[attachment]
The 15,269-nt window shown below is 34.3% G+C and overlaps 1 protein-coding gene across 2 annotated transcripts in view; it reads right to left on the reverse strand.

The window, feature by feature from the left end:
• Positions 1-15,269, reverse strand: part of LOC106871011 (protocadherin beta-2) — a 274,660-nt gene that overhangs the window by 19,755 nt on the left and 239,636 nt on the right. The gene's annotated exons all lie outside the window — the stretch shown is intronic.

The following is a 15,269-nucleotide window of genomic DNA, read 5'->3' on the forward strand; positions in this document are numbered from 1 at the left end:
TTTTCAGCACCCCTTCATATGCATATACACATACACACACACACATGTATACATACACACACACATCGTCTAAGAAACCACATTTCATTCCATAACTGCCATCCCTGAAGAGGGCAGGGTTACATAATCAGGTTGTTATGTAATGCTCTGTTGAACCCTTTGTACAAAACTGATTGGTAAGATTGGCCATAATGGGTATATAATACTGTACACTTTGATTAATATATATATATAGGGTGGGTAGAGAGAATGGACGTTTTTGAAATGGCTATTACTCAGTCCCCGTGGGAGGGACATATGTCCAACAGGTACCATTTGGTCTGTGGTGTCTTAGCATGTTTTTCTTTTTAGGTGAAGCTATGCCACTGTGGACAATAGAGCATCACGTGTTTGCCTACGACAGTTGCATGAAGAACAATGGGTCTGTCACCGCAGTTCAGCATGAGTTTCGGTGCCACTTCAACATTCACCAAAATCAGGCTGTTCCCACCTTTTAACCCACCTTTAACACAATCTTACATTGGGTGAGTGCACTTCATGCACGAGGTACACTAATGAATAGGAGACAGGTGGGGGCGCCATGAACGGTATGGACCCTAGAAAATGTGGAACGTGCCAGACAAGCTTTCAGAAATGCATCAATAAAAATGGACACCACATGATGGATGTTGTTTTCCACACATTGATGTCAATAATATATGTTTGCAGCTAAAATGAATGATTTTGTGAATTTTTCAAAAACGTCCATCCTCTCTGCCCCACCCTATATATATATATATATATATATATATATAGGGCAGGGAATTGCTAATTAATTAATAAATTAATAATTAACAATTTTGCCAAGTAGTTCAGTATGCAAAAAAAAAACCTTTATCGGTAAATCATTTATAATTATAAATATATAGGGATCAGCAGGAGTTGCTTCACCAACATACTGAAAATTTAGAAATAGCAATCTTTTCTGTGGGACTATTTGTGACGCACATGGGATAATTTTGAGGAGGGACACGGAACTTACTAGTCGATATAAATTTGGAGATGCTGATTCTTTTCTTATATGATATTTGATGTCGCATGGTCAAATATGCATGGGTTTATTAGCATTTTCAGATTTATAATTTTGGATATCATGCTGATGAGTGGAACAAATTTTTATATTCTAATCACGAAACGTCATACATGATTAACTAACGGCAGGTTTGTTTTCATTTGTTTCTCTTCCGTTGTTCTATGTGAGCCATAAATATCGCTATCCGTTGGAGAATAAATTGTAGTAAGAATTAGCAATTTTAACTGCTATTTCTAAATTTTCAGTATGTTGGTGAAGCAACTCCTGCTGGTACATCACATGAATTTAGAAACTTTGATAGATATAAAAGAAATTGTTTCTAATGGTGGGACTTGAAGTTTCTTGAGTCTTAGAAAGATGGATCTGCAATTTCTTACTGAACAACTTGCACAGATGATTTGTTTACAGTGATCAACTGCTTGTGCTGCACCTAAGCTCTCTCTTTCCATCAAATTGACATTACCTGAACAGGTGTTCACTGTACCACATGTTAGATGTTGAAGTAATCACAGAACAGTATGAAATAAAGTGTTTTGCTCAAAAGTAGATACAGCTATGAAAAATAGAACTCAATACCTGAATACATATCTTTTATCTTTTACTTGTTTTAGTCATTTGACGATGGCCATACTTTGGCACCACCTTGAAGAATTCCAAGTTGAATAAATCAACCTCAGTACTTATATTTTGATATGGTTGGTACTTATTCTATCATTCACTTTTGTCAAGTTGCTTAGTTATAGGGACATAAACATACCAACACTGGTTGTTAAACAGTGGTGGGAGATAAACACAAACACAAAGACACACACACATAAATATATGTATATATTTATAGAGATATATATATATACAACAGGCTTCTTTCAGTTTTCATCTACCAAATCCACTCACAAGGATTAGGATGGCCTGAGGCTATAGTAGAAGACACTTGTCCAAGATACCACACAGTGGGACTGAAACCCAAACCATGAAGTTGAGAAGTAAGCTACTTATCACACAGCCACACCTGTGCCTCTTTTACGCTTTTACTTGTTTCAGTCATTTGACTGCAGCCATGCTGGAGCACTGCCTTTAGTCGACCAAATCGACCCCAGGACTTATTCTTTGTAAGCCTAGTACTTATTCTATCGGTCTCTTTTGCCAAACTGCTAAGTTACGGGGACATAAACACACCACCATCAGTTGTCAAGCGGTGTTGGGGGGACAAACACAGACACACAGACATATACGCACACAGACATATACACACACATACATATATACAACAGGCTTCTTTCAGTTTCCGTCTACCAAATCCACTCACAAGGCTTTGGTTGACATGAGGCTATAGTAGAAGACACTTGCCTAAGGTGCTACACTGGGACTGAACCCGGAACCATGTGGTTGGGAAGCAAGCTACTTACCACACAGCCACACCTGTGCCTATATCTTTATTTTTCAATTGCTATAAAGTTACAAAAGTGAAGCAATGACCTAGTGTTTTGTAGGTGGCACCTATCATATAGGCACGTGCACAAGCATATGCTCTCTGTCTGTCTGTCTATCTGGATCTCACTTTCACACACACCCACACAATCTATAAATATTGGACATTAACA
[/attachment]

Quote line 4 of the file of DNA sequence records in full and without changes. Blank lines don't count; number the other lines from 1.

The following is a 15,269-nucleotide window of genomic DNA, read 5'->3' on the forward strand; positions in this document are numbered from 1 at the left end: